By Nalini Saligram
The last few weeks have marked a period of great advances in global health.
First there was the historic 66th World Health Assembly, where the famous Omnibus Resolution on NCDs, non-communicable diseases, was passed on the 27th of May, with 41 countries from all regions of the world co-sponsoring it. Then a few days later on the 30th of May, came the release of the Recommendations from the High Level Panel of Eminent Persons on what the world’s development goals could look like (the Post-2015 agenda). Other big meetings also occupied the world stage – the Women Deliver Conference in Malaysia (end May) and the Nutrition Summit in London (early June). Exciting times indeed for those of us who work in global health and development.
The World Health Assembly (20-28 May 2013) held at the Palais De Nations in Geneva was dominated by NCDs. There was a sense of history being made and it was wonderful to see how countries rallied around NCDs, judging from the statement after statement being read by Member States professing support for action against NCDs. It was also exciting that the US play a lead role at this meeting and co-chaired the drafting of the Omnibus Resolution. After a week of intense negotiations and paragraph by paragraph review, what was agreed included –
i. The world’s NCD goals – actually 9 goals and 25 targets that form WHO’s Global Monitoring Framework for NCDs and that had in essence been agreed to last year – this year it was a formal endorsement of the same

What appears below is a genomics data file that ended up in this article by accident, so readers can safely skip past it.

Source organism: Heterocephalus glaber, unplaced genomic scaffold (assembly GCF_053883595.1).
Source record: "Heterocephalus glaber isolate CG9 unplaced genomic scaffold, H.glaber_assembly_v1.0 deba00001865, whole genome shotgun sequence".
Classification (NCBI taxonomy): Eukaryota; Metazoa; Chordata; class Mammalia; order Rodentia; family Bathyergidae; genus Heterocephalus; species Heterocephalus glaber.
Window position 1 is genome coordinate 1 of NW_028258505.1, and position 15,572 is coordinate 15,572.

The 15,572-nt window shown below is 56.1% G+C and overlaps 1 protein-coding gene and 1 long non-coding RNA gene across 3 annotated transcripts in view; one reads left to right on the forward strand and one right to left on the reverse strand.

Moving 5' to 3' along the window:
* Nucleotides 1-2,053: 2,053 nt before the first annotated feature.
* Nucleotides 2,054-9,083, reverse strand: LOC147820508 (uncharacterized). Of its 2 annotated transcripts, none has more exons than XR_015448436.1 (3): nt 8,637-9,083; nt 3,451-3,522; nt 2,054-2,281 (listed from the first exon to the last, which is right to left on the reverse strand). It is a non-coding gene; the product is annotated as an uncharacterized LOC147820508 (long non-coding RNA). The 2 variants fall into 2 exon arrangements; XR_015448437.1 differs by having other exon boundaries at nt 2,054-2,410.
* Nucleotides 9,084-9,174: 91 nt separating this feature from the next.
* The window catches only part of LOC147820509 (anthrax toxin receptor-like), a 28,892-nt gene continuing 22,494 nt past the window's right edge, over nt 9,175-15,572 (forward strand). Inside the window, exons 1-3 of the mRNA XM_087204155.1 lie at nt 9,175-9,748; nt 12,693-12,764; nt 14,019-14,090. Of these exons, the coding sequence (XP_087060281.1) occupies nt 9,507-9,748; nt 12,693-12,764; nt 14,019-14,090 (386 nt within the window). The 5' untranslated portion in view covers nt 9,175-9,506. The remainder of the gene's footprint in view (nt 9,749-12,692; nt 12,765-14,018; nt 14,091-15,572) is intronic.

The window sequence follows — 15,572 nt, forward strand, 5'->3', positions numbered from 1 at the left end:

ii. WHO’s Global Action Plan on NCDs with actions that must be taken by Member States to meet
iii. A commitment to gain agreement by the end of this year on more details of the Global Coordinating Mechanism and how we will ensure that countries will keep their promises. So while this third leg of the Omnibus Resolution was not quite agreed to at this meeting, still incredible progress was made in the fight against NCDs. The world’s leaders showed that even in the case of something as hard to tackle as NCDs, they mean business. And for us, citizens of the world, that was gratifying.
Kudos to the team at NCD Alliance for tireless advocacy work in this regard. It was a job well done.
But NCDs were not the only topic of discussion at the WHA. See more here.
Many other big topics were discussed, and given enough time for serious deliberation, and the world went further this May on mental health, disability, vision, universal health coverage. It was also refreshing to see WHO give air time WHO reform. The Post-2015 agenda and health and NCDs was the topic of many interesting sessions. A key well attended side event organized by WHO was the one on mHealth and NCDs (Wed 22 May) in which Costa Rica unveiled plans for a smoking cessation mHealth program they are currently implementing.
Key take-home lessons for me from Geneva were:
1. Partnerships are key for success in NCDs.
It was refreshing to see Dr Margaret Chan, Dr Douglas Bettcher, Sir George Alleyne and other leaders declare that it is OK to work with the private sector, in fact it is important to do so, with both pharma and food companies. They also emphatically stated we should not work with tobacco companies. This was the clearest articulation I had heard from our leaders on this issue. I have long felt that food and beverage companies in particular have stood on the fringes of the NCD dialogue and not really eng